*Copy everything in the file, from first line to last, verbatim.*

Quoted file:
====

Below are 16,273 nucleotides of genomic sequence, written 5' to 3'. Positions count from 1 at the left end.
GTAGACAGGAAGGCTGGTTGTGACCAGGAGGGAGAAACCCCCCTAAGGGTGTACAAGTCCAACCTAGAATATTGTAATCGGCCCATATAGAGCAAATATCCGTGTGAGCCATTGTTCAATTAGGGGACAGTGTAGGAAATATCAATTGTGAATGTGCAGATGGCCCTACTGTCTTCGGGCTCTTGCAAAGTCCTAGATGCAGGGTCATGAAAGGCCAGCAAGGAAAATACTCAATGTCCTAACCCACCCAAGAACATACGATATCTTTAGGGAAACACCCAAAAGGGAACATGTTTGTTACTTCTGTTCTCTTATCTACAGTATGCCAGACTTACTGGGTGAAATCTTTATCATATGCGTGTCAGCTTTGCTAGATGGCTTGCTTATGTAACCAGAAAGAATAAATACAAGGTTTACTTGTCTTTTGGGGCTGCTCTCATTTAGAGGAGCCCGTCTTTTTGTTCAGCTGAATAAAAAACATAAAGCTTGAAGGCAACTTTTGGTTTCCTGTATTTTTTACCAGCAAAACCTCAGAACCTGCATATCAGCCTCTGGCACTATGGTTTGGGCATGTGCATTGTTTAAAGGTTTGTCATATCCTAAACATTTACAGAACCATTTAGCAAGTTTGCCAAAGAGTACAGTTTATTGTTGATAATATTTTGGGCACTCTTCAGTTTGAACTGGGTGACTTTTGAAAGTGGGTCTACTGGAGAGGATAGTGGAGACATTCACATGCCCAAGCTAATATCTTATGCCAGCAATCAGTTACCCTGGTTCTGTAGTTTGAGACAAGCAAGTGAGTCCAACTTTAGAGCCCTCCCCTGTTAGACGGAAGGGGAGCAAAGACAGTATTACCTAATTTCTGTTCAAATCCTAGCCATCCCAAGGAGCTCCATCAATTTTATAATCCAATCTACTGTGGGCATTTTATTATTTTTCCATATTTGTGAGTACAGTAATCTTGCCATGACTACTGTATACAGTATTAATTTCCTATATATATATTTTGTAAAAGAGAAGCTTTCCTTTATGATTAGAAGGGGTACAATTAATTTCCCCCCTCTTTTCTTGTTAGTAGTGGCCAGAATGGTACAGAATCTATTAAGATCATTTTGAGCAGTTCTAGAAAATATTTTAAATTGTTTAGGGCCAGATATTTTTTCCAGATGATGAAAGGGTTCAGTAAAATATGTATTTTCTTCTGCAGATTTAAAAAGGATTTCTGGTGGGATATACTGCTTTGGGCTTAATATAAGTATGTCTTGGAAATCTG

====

Below are 16,273 nucleotides of genomic sequence, written 5' to 3'. Positions count from 1 at the left end.
GTAGACAGGAAGGCTGGTTGTGACCAGGAGGGAGAAACCCCCCTAAGGGTGTACAAGTCCAACCTAGAATATTGTAATCGGCCCATATAGAGCAAATATCCGTGTGAGCCATTGTTCAATTAGGGGACAGTGTAGGAAATATCAATTGTGAATGTGCAGATGGCCCTACTGTCTTCGGGCTCTTGCAAAGTCCTAGATGCAGGGTCATGAAAGGCCAGCAAGGAAAATACTCAATGTCCTAACCCACCCAAGAACATACGATATCTTTAGGGAAACACCCAAAAGGGAACATGTTTGTTACTTCTGTTCTCTTATCTACAGTATGCCAGACTTACTGGGTGAAATCTTTATCATATGCGTGTCAGCTTTGCTAGATGGCTTGCTTATGTAACCAGAAAGAATAAATACAAGGTTTACTTGTCTTTTGGGGCTGCTCTCATTTAGAGGAGCCCGTCTTTTTGTTCAGCTGAATAAAAAACATAAAGCTTGAAGGCAACTTTTGGTTTCCTGTATTTTTTACCAGCAAAACCTCAGAACCTGCATATCAGCCTCTGGCACTATGGTTTGGGCATGTGCATTGTTTAAAGGTTTGTCATATCCTAAACATTTACAGAACCATTTAGCAAGTTTGCCAAAGAGTACAGTTTATTGTTGATAATATTTTGGGCACTCTTCAGTTTGAACTGGGTGACTTTTGAAAGTGGGTCTACTGGAGAGGATAGTGGAGACATTCACATGCCCAAGCTAATATCTTATGCCAGCAATCAGTTACCCTGGTTCTGTAGTTTGAGACAAGCAAGTGAGTCCAACTTTAGAGCCCTCCCCTGTTAGACGGAAGGGGAGCAAAGACAGTATTACCTAATTTCTGTTCAAATCCTAGCCATCCCAAGGAGCTCCATCAATTTTATAATCCAATCTACTGTGGGCATTTTATTATTTTTCCATATTTGTGAGTACAGTAATCTTGCCATGACTACTGTATACAGTATTAATTTCCTATATATATATTTTGTAAAAGAGAAGCTTTCCTTTATGATTAGAAGGGGTACAATTAATTTCCCCCCTCTTTTCTTGTTAGTAGTGGCCAGAATGGTACAGAATCTATTAAGATCATTTTGAGCAGTTCTAGAAAATATTTTAAATTGTTTAGGGCCAGATATTTTTTCCAGATGATGAAAGGGTTCAGTAAAATATGTATTTTCTTCTGCAGATTTAAAAAGGATTTCTGGTGGGATATACTGCTTTGGGCTTAATATAAGTATGTCTTGGAAATCTG